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Latino Daily News

Wednesday March 9, 2011

60 National Partners Release Roadmap to Improve Latino College Completion Rates

60 National Partners Release Roadmap to Improve Latino College Completion Rates

Photo: Excelencia in Education

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Rep. Charles Gonzalez, Chairman of the Congressional Hispanic Caucus, former Secretary of Education Richard Riley, and Dr. Eduardo J. Padrón, chairman of the White House Initiative on Educational Excellence for Hispanic Americans, today joined Excelencia in Education and its 60 national partner organizations for a Capitol Hill event to release the Roadmap for Ensuring America’s Future.

“America cannot become the world leader in college degrees, nor will it have a globally competitive workforce in the future, if it does not focus on improving Latino college completion,” said Gonzalez.  “The Roadmap for Ensuring America’s Future is a critical tool that provides us with a clear path forward to achieve that future.”

“America’s continued global leadership depends on producing an educated workforce prepared to compete in the jobs and economy of tomorrow,” said Riley.  “The data is compelling that national, state, local, and community leaders in education, public policy, and workforce development must put particular focus on Latino college completion.  This Roadmap is an important step in that direction.”

Sarita Brown and Deborah Santiago, co-founders of Excelencia in Education, presented findings and recommendations from the Roadmap.  The Roadmap is the result of a collaborative effort led by Excelencia in Education and supported by the Bill and Melinda Gates Foundation, the Lumina Foundation for Education, and the Kresge Foundation.

The Roadmap includes a rigorous statistical analysis of completion to create benchmarks to measure America’s progress toward becoming the world leader in college degrees.  Based on this research, Latinos will have to earn 5.5 million college degrees by 2020 for America to reach 51 percent degree attainment and become the world leader.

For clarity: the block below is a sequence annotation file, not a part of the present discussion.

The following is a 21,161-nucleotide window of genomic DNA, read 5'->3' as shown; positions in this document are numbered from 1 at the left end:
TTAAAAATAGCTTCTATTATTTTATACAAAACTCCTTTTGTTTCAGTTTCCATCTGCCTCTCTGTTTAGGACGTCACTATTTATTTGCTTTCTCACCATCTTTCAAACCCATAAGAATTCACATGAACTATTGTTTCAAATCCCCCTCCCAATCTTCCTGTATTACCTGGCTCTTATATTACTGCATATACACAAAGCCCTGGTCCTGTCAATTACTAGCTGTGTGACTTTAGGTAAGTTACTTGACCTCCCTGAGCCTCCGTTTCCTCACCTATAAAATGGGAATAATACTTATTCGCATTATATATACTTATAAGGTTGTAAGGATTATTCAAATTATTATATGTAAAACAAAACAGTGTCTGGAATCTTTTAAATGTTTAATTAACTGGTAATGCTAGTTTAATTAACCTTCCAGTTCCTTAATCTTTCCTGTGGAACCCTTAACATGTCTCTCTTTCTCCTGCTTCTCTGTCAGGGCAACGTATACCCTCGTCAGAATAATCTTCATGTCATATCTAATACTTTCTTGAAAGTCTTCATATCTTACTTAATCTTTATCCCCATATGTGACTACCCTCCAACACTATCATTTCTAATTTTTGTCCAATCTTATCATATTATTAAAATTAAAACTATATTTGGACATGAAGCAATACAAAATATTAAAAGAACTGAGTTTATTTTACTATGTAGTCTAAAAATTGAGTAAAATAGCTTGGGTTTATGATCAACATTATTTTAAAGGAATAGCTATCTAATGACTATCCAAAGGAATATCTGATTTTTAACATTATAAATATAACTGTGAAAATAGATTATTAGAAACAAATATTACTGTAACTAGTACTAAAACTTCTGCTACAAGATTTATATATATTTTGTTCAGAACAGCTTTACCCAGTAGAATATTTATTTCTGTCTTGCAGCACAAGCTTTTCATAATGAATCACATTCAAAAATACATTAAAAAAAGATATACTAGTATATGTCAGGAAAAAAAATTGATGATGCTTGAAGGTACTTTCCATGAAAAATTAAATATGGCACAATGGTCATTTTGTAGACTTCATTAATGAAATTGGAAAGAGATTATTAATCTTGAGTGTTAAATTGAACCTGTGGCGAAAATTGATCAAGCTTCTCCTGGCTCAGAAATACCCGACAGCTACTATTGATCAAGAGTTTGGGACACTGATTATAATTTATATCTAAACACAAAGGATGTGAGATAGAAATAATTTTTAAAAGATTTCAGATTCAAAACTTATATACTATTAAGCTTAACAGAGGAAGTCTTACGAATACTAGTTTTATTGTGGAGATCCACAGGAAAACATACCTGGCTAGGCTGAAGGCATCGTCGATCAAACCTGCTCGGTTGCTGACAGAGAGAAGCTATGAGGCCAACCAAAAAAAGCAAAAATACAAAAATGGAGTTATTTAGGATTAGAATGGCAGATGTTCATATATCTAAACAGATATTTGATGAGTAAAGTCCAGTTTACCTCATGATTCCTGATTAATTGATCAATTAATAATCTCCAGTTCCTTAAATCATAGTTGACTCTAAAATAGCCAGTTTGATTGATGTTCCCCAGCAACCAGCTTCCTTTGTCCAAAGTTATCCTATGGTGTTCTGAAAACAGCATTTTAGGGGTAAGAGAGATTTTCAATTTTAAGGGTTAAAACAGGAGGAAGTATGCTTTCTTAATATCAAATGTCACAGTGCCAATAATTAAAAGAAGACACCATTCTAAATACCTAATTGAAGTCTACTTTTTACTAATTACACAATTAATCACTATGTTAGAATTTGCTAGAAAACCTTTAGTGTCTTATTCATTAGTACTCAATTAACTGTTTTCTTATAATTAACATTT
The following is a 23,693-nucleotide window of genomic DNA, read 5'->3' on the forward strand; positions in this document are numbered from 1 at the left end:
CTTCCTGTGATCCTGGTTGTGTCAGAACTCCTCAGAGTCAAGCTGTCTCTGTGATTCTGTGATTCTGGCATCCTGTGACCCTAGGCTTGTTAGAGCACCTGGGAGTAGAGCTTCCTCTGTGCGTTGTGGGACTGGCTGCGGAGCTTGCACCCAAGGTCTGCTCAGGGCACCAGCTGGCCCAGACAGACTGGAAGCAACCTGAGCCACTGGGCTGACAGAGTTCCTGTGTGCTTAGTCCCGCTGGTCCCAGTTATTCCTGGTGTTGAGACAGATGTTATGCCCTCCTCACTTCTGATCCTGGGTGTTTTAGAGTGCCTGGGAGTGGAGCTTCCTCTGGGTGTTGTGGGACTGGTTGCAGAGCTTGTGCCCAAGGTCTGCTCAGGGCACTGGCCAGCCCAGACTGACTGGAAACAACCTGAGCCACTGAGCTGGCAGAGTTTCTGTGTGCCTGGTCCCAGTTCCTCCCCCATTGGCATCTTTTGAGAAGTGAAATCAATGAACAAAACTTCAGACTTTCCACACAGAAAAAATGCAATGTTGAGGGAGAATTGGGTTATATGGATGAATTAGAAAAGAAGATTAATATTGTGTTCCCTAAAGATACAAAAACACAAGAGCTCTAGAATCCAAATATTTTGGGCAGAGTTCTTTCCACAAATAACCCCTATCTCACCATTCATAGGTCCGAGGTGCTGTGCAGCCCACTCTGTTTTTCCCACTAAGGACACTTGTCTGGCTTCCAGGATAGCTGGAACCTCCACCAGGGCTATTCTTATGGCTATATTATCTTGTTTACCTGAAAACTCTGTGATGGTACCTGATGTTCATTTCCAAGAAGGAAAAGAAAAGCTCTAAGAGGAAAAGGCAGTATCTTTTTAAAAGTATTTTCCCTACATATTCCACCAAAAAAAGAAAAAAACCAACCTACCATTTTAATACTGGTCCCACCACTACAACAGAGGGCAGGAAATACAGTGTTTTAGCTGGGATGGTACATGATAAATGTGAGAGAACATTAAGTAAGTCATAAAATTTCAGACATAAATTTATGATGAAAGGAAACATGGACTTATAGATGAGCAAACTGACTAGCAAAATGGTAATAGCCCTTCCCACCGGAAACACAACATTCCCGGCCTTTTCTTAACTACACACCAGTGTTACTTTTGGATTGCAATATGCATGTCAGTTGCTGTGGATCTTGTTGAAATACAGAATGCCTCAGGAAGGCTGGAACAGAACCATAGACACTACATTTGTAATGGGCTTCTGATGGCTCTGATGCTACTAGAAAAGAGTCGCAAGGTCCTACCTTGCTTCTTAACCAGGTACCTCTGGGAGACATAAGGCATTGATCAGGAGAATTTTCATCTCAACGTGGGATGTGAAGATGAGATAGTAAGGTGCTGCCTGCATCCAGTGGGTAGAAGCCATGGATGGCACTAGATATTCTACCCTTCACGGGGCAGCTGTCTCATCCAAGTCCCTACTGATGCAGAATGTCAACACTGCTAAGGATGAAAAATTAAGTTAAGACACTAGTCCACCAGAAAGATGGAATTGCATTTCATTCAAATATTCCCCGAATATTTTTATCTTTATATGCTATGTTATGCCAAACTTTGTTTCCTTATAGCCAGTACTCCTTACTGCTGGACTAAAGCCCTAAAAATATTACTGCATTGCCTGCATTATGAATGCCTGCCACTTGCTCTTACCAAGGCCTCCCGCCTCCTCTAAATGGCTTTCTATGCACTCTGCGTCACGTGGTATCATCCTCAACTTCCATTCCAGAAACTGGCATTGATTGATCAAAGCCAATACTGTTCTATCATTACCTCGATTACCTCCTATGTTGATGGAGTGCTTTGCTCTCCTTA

Research presented at the event also revealed that Latino students are more likely to be non-traditional students – enrolled part-time, later in life, and at two-year institutions – and they tend to enroll where they live, so state and institutional initiatives that focus on those students can make a big difference.

The Roadmap recommends that colleges and universities focus on policies that increase retention for working students in good standing, increase early college high schools and dual enrollment programs, and guarantee need-based aid for qualified students.  For example, to increase student retention, the Universidad de Sagrado Corazón offers main courses online as a backup system for students in good academic standing with unexpected work schedule changes during a semester.  The University of Texas-El Paso Promise Plan covers all tuition and mandatory fees for students with family incomes of $30,000 or less who are Texas residents, complete 30 credits a year, and earn a grade point average of 2.0 or higher.

At the state level, the Roadmap suggests that leaders simplify the transfer pathway between two-year and four-year colleges, make college accessible and affordable for students of all economic backgrounds, and ensure state higher education leaders specifically address strategies to expand college completion among underrepresented groups.  For example, In California, students who successfully complete 60 units of transferrable coursework at a community college will receive an associate degree and guaranteed admission with upper division junior standing to a California State University system institution.

While institutional and government policy play critical roles, the Roadmap recommends that community leaders do more to inform parents and family members about the pathway to college and to engage their community in supporting college access and degree attainment.  For example, Univision developed a multi-platform education campaign, Es el momento (This is the moment) targeting Spanish-speaking parents and families about the U.S. educational pipeline.

The federal government has focused historically on college access and opportunity through financial aid (Pell grants and Stafford Loans) and support programs (e.g., GEAR Up and TRIO).  However, for America to lead the world in college degrees, the Roadmap encourages the federal government also to focus on college retention and degree attainment by aligning efforts on work-study program offerings in artnerships with states.  Latino undergraduates had the highest average work-study aid award of any racial or ethnic group during the 2007 to 2008 academic year.  Campus-based work-study programs allow students to work and earn income while enrolled and provide financial support beyond tuition and fees, resulting in improved retention to graduation.